Author: kneumeyer

Tribal wetland plan incorporates climate change forecasts, cultural needs

The Tulalip Tribes are updating their wetland management plan and inventory using high-resolution imaging, field data collection and climate change forecasts. “Accurate, detailed and current wetland mapping is a cornerstone of sound wetland management and protection efforts,” said Jonathan Hall, Tulalip wetland biologist. The work includes refining an inventory of 475 reservation wetlands, ponds and lakes. Improved aerial and satellite data will update a geographic database used by tribal staff in the natural resources, planning, fisheries, wildlife, forestry, construction development, public works and code enforcement departments. In 2016, the tribes began a climate change adaptation planning effort to identify...

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Tribal Members Stay Healthy with Traditional Food and Medicine

Tulalip tribal members learned how traditional plants can keep them healthy through the winter, and took home some healing tea and honey from a class offered by the Diabetes Prevention and Care Program in November. Participants also prepared a cedar steam by cutting boughs into a bowl, covering with hot water, and breathing under a towel. Cedar repels bacteria and viruses, while stimulating white blood cells and promoting immune function. The steam relieves congestion. The class was part of a series taught by traditional foods educators Elise Krohn and Elizabeth Campbell, in collaboration with Lower Elwha Klallam storyteller Roger...

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Harmful Algal Bloom closes Port Susan to shellfish harvest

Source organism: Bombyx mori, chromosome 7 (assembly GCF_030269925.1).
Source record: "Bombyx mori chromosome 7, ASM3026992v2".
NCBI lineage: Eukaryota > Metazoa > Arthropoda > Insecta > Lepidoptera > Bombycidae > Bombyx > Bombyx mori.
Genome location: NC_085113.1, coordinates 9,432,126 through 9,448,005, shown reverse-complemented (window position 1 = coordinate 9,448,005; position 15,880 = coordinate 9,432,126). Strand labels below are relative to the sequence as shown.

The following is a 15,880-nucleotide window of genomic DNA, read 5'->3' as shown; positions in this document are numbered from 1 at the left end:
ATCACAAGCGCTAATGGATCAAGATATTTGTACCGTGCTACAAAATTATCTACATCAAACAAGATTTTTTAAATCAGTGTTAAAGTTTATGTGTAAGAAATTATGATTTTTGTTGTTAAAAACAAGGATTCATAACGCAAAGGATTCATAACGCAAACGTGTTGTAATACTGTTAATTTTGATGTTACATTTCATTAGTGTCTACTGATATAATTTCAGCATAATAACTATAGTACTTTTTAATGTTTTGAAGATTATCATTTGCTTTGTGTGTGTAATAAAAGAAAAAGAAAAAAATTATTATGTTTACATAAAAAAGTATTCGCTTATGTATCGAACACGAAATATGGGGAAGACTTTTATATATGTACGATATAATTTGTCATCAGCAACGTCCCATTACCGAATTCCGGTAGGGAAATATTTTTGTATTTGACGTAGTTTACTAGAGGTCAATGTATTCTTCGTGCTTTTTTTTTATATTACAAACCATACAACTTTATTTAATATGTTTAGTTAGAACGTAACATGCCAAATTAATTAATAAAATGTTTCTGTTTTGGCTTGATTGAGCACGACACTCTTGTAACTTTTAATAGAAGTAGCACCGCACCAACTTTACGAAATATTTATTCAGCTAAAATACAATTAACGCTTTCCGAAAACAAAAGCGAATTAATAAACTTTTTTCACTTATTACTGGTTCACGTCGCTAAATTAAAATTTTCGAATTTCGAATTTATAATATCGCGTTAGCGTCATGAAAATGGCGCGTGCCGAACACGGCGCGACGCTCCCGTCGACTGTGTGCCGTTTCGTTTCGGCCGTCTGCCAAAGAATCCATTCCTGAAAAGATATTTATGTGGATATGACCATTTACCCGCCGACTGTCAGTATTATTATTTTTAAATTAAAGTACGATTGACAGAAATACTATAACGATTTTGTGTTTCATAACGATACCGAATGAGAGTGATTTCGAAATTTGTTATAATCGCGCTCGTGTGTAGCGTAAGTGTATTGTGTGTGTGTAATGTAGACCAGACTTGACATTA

Port Susan closed to shellfish harvest in October because of a harmful algal bloom that was detected by the Stillaguamish Tribe’s routine plankton sampling. “Until a few days ago, Port Susan was one of the last remaining open areas in the sound,” said Franchesca Perez, Stillaguamish marine and shellfish biologist. “It is now closed due to the risk of paralytic shellfish poisoning.” After the dinoflagellate Alexandrium catenella was found in a sample from Kayak Point, mussels collected from the area were found to have three times the amount of toxins that could kill a person who consumed one mussel....

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Lummi Nation samples zooplankton to improve crab management

The Lummi Nation is sampling crab larvae to improve harvest management and contribute to salmon marine survival research. “Because of the reduction of other fisheries, crab is more important than ever for Lummi fishers or Lummi families depending on fishers for support,” said Evelyn Brown, Lummi fisheries analyst. “Without crab, the economic base from fishery income would take a sharp downward trend” But crab management, as with other fished species, depends on good stock assessment and population information. “Because of the critical nature of the crab resource, we need to have a better grasp on recruitment processes and what...

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Court decision ensures lasting water resource for everyone

Lummi Chairman Tim Ballew II wrote a piece in The Seattle Times about water management and the push by some to overturn the state Supreme Court decision in Whatcom County v. Hirst: Overturning Hirst would be a shortsighted fix causing lasting damage to the region, especially since the court’s ruling protects everybody’s access to water. The Hirst decision clarified that Washington’s Growth Management Act requires counties to protect ground and surface waters by ensuring there is enough water available to accommodate growth before more development is authorized. It also clarified that residential wells — which do not require a...

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    • Northwest Treaty Tribes is a service of Northwest Indian Fisheries Commission
    • Northwest Treaty Tribes Magazine for Fall 2017 Available Now
    • Billy Frank Jr Memorial Edition of the NWIFC Magazine Available Here
    • Treaty Rights at Risk

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